SAN FRANCISCO -- As Bruce Bochy simply put it, "When you have a 7-1 lead, you'd like to think you're holding it."
But the enduring nightmare the Giants have been experiencing since the All-Star break continued on Sunday, as a dangerous Orioles lineup used an offensive onslaught in the final three innings to beat San Francisco, 8-7, handing the club perhaps its most crushing series loss of the season.
This time, the Giants' bullpen couldn't find its way, blowing the 7-3 lead Johnny Cueto had when he left in the seventh inning. The Orioles amassed 15 hits in the series finale, seven of which came against the bullpen in the final 2 1/3 innings. Orioles' second baseman Jonathan Schoop's hit in the ninth was the most damaging, as his three-run home run off Santiago Casilla with two outs completed the comeback.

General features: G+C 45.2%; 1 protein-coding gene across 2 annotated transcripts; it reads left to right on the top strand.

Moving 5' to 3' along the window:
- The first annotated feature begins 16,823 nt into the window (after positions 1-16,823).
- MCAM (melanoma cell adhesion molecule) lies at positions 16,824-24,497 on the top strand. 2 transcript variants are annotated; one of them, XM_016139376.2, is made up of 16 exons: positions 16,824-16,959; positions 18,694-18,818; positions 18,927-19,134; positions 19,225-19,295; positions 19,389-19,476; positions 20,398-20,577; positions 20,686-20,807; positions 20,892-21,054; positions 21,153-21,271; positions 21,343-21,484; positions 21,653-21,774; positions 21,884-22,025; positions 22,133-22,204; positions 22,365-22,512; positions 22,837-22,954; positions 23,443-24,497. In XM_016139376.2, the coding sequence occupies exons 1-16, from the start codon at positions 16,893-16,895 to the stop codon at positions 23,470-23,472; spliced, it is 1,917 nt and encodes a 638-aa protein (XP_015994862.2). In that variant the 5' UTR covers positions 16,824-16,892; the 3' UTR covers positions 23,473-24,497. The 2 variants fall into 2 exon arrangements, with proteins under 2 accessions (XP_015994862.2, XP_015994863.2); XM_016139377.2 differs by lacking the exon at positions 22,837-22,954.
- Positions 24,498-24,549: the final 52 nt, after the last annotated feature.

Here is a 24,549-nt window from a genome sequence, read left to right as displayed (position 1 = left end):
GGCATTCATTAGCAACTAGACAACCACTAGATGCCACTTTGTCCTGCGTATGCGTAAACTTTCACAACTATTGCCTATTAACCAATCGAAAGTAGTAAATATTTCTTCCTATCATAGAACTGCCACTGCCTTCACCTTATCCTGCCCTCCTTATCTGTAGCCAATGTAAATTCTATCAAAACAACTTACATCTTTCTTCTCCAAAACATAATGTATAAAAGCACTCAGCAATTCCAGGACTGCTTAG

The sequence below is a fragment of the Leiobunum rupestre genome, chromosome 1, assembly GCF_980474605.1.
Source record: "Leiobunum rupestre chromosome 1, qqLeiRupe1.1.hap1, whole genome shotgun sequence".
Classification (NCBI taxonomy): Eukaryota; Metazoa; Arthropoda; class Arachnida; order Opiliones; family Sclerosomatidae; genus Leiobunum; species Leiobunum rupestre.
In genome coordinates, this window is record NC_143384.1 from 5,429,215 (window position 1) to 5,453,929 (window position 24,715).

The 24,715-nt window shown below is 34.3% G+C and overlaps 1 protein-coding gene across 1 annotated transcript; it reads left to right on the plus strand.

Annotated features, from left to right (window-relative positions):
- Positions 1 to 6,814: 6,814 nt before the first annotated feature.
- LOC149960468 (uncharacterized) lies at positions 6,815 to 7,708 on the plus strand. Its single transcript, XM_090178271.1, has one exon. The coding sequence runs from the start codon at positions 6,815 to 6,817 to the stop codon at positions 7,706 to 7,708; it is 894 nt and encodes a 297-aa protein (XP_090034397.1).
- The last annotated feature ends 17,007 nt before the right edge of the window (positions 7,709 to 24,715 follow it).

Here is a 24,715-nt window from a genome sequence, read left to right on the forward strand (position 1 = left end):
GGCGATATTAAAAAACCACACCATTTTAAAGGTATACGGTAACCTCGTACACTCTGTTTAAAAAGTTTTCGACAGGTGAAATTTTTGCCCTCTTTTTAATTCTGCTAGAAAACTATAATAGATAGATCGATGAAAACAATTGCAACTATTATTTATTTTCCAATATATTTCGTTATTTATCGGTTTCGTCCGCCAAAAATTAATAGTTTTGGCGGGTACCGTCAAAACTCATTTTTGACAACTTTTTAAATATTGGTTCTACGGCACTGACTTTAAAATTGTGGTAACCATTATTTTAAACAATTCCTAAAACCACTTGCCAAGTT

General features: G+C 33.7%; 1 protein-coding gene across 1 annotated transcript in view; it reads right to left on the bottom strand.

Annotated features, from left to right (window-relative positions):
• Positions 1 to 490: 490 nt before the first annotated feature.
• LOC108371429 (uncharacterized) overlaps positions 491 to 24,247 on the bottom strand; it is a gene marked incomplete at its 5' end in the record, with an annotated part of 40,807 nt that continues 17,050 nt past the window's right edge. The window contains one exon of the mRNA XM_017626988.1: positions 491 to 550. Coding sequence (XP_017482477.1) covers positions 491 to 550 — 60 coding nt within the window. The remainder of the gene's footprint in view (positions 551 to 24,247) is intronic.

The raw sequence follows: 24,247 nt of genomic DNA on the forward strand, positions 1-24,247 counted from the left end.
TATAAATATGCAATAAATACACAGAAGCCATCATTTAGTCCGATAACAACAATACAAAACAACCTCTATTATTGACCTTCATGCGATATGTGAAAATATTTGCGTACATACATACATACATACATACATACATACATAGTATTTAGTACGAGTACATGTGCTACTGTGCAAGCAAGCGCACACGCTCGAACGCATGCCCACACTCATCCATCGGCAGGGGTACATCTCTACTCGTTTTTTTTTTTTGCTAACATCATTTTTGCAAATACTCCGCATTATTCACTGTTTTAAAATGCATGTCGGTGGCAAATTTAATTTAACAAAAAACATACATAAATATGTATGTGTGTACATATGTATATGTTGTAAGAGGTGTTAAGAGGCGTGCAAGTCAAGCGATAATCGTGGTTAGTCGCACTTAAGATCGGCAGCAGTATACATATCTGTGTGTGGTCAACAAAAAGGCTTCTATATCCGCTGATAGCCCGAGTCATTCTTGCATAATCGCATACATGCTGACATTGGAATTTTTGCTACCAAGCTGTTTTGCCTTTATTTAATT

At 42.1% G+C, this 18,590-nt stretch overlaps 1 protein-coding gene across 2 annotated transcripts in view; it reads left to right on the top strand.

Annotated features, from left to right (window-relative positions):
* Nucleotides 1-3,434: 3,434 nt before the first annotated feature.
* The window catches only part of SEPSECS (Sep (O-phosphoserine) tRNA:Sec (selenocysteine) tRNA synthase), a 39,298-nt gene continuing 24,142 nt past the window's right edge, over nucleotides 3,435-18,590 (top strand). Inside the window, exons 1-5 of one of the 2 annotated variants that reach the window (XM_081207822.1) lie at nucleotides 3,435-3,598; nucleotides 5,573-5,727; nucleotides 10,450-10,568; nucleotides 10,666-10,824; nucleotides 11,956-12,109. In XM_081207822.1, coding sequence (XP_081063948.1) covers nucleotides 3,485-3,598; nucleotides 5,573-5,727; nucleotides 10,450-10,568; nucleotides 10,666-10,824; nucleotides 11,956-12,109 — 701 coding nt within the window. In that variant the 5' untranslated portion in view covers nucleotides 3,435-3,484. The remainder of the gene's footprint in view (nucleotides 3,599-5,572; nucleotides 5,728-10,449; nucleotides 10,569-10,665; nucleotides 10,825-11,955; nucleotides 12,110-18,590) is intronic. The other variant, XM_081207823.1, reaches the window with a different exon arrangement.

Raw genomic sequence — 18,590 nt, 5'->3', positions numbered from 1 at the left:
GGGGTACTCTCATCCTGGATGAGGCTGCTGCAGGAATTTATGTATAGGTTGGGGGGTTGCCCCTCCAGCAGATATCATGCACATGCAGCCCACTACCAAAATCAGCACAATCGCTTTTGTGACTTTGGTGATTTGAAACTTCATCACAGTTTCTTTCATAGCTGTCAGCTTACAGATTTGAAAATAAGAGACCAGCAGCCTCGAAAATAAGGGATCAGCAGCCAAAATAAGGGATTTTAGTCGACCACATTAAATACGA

Casilla and the rest of the Giants' bullpen entered Sunday with an impressive track record of late. The club's relievers had a 2.36 ERA during its most recent nine-game road trip. And opponents were hitting just .077 against Casilla in his last seven appearances. But the right-hander allowed both Manny Machado and Mark Trumbo to reach base before leaving a hanging breaking ball out over the plate for Schoop.
"I have confidence in all my pitches. I just threw the curveball, and the ball didn't break," said Casilla, who has blown six of his 33 save opportunities.
Bochy referred to the bullpen's struggles Sunday as a "hiccup." The group had allowed just two runs to the Orioles in seven combined innings over the first two games, but the combination of Hunter Strickland, Derek Law and Casilla allowed five on Sunday. The result was the club's 24th blown save of the season and largest blown lead at AT&T Park since Sept. 10, 2013.
Cueto is also still in pursuit of his first win since July 6.
"I mean, this is baseball. The guys just have to keep playing the way they've been playing.," said Cueto. "There's no reason for us to be walking with our heads down."
Justin Wise is a reporter for MLB.com based in the Bay Area. This story was not subject to the approval of Major League Baseball or its clubs.